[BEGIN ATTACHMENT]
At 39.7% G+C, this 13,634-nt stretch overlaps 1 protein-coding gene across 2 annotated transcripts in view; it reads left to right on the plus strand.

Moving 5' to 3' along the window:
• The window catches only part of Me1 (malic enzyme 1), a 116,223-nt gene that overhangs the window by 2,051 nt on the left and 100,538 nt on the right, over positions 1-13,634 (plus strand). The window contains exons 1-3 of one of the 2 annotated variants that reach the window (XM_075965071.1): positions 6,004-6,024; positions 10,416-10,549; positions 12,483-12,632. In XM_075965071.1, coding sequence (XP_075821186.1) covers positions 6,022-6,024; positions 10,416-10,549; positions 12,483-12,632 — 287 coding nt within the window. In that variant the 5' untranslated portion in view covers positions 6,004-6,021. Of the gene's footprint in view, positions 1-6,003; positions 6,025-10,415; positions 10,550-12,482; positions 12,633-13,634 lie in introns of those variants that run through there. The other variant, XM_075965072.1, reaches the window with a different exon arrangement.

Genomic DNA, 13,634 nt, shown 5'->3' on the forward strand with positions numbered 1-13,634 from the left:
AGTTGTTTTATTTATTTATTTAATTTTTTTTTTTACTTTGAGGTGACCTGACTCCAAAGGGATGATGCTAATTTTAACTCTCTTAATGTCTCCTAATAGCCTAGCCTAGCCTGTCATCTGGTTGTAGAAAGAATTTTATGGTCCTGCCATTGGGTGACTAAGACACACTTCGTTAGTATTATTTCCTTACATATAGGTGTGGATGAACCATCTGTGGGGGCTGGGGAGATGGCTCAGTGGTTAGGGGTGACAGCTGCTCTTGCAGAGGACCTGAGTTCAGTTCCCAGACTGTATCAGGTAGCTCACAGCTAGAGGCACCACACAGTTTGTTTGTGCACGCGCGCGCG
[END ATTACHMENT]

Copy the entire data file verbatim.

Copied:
At 39.7% G+C, this 13,634-nt stretch overlaps 1 protein-coding gene across 2 annotated transcripts in view; it reads left to right on the plus strand.

Moving 5' to 3' along the window:
• The window catches only part of Me1 (malic enzyme 1), a 116,223-nt gene that overhangs the window by 2,051 nt on the left and 100,538 nt on the right, over positions 1-13,634 (plus strand). The window contains exons 1-3 of one of the 2 annotated variants that reach the window (XM_075965071.1): positions 6,004-6,024; positions 10,416-10,549; positions 12,483-12,632. In XM_075965071.1, coding sequence (XP_075821186.1) covers positions 6,022-6,024; positions 10,416-10,549; positions 12,483-12,632 — 287 coding nt within the window. In that variant the 5' untranslated portion in view covers positions 6,004-6,021. Of the gene's footprint in view, positions 1-6,003; positions 6,025-10,415; positions 10,550-12,482; positions 12,633-13,634 lie in introns of those variants that run through there. The other variant, XM_075965072.1, reaches the window with a different exon arrangement.

Genomic DNA, 13,634 nt, shown 5'->3' on the forward strand with positions numbered 1-13,634 from the left:
AGTTGTTTTATTTATTTATTTAATTTTTTTTTTTACTTTGAGGTGACCTGACTCCAAAGGGATGATGCTAATTTTAACTCTCTTAATGTCTCCTAATAGCCTAGCCTAGCCTGTCATCTGGTTGTAGAAAGAATTTTATGGTCCTGCCATTGGGTGACTAAGACACACTTCGTTAGTATTATTTCCTTACATATAGGTGTGGATGAACCATCTGTGGGGGCTGGGGAGATGGCTCAGTGGTTAGGGGTGACAGCTGCTCTTGCAGAGGACCTGAGTTCAGTTCCCAGACTGTATCAGGTAGCTCACAGCTAGAGGCACCACACAGTTTGTTTGTGCACGCGCGCGCG